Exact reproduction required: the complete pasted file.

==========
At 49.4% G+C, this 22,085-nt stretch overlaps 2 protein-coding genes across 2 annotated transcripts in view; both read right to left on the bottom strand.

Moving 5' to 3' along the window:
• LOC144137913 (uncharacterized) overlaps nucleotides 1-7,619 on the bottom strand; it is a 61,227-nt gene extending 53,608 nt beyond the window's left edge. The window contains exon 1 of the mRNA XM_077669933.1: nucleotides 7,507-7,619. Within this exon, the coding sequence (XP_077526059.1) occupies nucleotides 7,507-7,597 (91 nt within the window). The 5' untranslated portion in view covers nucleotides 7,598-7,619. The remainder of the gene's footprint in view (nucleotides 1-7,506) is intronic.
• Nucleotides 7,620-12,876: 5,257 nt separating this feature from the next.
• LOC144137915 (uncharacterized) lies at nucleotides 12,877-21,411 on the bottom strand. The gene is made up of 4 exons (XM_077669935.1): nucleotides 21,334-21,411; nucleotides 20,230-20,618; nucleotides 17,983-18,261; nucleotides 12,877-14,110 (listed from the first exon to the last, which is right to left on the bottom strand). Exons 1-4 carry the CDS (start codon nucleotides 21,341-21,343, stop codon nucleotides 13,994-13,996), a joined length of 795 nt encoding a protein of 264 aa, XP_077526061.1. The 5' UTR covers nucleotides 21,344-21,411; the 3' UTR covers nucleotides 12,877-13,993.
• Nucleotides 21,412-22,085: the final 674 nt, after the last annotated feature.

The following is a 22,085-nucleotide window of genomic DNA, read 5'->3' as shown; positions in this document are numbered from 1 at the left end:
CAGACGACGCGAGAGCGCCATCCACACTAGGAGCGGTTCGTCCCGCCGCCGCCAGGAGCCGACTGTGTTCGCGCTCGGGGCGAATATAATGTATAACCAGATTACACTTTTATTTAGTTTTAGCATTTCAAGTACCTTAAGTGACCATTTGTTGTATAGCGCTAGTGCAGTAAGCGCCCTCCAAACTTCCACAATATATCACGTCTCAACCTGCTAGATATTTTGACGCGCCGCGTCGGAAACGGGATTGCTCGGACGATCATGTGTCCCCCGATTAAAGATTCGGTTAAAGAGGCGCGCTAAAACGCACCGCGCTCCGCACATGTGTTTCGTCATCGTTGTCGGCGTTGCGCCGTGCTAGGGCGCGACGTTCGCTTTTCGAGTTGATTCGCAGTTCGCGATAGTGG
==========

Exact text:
At 49.4% G+C, this 22,085-nt stretch overlaps 2 protein-coding genes across 2 annotated transcripts in view; both read right to left on the bottom strand.

Moving 5' to 3' along the window:
• LOC144137913 (uncharacterized) overlaps nucleotides 1-7,619 on the bottom strand; it is a 61,227-nt gene extending 53,608 nt beyond the window's left edge. The window contains exon 1 of the mRNA XM_077669933.1: nucleotides 7,507-7,619. Within this exon, the coding sequence (XP_077526059.1) occupies nucleotides 7,507-7,597 (91 nt within the window). The 5' untranslated portion in view covers nucleotides 7,598-7,619. The remainder of the gene's footprint in view (nucleotides 1-7,506) is intronic.
• Nucleotides 7,620-12,876: 5,257 nt separating this feature from the next.
• LOC144137915 (uncharacterized) lies at nucleotides 12,877-21,411 on the bottom strand. The gene is made up of 4 exons (XM_077669935.1): nucleotides 21,334-21,411; nucleotides 20,230-20,618; nucleotides 17,983-18,261; nucleotides 12,877-14,110 (listed from the first exon to the last, which is right to left on the bottom strand). Exons 1-4 carry the CDS (start codon nucleotides 21,341-21,343, stop codon nucleotides 13,994-13,996), a joined length of 795 nt encoding a protein of 264 aa, XP_077526061.1. The 5' UTR covers nucleotides 21,344-21,411; the 3' UTR covers nucleotides 12,877-13,993.
• Nucleotides 21,412-22,085: the final 674 nt, after the last annotated feature.

The following is a 22,085-nucleotide window of genomic DNA, read 5'->3' as shown; positions in this document are numbered from 1 at the left end:
CAGACGACGCGAGAGCGCCATCCACACTAGGAGCGGTTCGTCCCGCCGCCGCCAGGAGCCGACTGTGTTCGCGCTCGGGGCGAATATAATGTATAACCAGATTACACTTTTATTTAGTTTTAGCATTTCAAGTACCTTAAGTGACCATTTGTTGTATAGCGCTAGTGCAGTAAGCGCCCTCCAAACTTCCACAATATATCACGTCTCAACCTGCTAGATATTTTGACGCGCCGCGTCGGAAACGGGATTGCTCGGACGATCATGTGTCCCCCGATTAAAGATTCGGTTAAAGAGGCGCGCTAAAACGCACCGCGCTCCGCACATGTGTTTCGTCATCGTTGTCGGCGTTGCGCCGTGCTAGGGCGCGACGTTCGCTTTTCGAGTTGATTCGCAGTTCGCGATAGTGG